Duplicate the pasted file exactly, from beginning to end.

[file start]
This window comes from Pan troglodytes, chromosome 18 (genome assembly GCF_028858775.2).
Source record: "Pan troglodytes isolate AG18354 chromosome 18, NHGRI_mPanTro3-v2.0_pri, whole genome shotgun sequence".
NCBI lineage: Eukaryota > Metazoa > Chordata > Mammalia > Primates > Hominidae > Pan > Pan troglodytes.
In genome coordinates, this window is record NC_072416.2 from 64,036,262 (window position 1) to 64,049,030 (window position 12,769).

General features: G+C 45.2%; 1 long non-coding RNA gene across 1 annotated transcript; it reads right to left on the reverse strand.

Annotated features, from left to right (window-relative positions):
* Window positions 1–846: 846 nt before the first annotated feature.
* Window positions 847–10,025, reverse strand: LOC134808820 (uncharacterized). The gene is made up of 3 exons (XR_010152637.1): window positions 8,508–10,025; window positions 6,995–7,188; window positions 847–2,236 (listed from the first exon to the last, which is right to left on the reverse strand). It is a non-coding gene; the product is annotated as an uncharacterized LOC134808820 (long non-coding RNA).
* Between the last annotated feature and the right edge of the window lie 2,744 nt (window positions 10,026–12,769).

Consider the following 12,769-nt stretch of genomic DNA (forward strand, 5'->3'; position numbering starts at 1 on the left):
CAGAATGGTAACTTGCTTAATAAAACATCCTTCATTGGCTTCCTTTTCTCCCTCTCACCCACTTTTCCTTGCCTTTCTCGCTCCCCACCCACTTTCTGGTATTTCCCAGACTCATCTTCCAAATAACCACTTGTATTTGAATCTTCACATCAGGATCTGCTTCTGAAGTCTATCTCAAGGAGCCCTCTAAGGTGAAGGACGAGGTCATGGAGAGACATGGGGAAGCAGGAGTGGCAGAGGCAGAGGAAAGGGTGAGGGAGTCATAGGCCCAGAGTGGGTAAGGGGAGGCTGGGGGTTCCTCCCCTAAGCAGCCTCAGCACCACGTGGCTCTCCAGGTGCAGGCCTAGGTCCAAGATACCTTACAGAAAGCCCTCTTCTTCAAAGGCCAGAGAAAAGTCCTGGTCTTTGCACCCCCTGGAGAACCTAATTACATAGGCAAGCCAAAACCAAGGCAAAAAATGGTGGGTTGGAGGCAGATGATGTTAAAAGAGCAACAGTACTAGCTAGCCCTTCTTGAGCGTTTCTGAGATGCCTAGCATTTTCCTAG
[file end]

This window comes from Pan troglodytes, chromosome 18 (genome assembly GCF_028858775.2).
Source record: "Pan troglodytes isolate AG18354 chromosome 18, NHGRI_mPanTro3-v2.0_pri, whole genome shotgun sequence".
NCBI lineage: Eukaryota > Metazoa > Chordata > Mammalia > Primates > Hominidae > Pan > Pan troglodytes.
In genome coordinates, this window is record NC_072416.2 from 64,036,262 (window position 1) to 64,049,030 (window position 12,769).

General features: G+C 45.2%; 1 long non-coding RNA gene across 1 annotated transcript; it reads right to left on the reverse strand.

Annotated features, from left to right (window-relative positions):
* Window positions 1–846: 846 nt before the first annotated feature.
* Window positions 847–10,025, reverse strand: LOC134808820 (uncharacterized). The gene is made up of 3 exons (XR_010152637.1): window positions 8,508–10,025; window positions 6,995–7,188; window positions 847–2,236 (listed from the first exon to the last, which is right to left on the reverse strand). It is a non-coding gene; the product is annotated as an uncharacterized LOC134808820 (long non-coding RNA).
* Between the last annotated feature and the right edge of the window lie 2,744 nt (window positions 10,026–12,769).

Consider the following 12,769-nt stretch of genomic DNA (forward strand, 5'->3'; position numbering starts at 1 on the left):
CAGAATGGTAACTTGCTTAATAAAACATCCTTCATTGGCTTCCTTTTCTCCCTCTCACCCACTTTTCCTTGCCTTTCTCGCTCCCCACCCACTTTCTGGTATTTCCCAGACTCATCTTCCAAATAACCACTTGTATTTGAATCTTCACATCAGGATCTGCTTCTGAAGTCTATCTCAAGGAGCCCTCTAAGGTGAAGGACGAGGTCATGGAGAGACATGGGGAAGCAGGAGTGGCAGAGGCAGAGGAAAGGGTGAGGGAGTCATAGGCCCAGAGTGGGTAAGGGGAGGCTGGGGGTTCCTCCCCTAAGCAGCCTCAGCACCACGTGGCTCTCCAGGTGCAGGCCTAGGTCCAAGATACCTTACAGAAAGCCCTCTTCTTCAAAGGCCAGAGAAAAGTCCTGGTCTTTGCACCCCCTGGAGAACCTAATTACATAGGCAAGCCAAAACCAAGGCAAAAAATGGTGGGTTGGAGGCAGATGATGTTAAAAGAGCAACAGTACTAGCTAGCCCTTCTTGAGCGTTTCTGAGATGCCTAGCATTTTCCTAG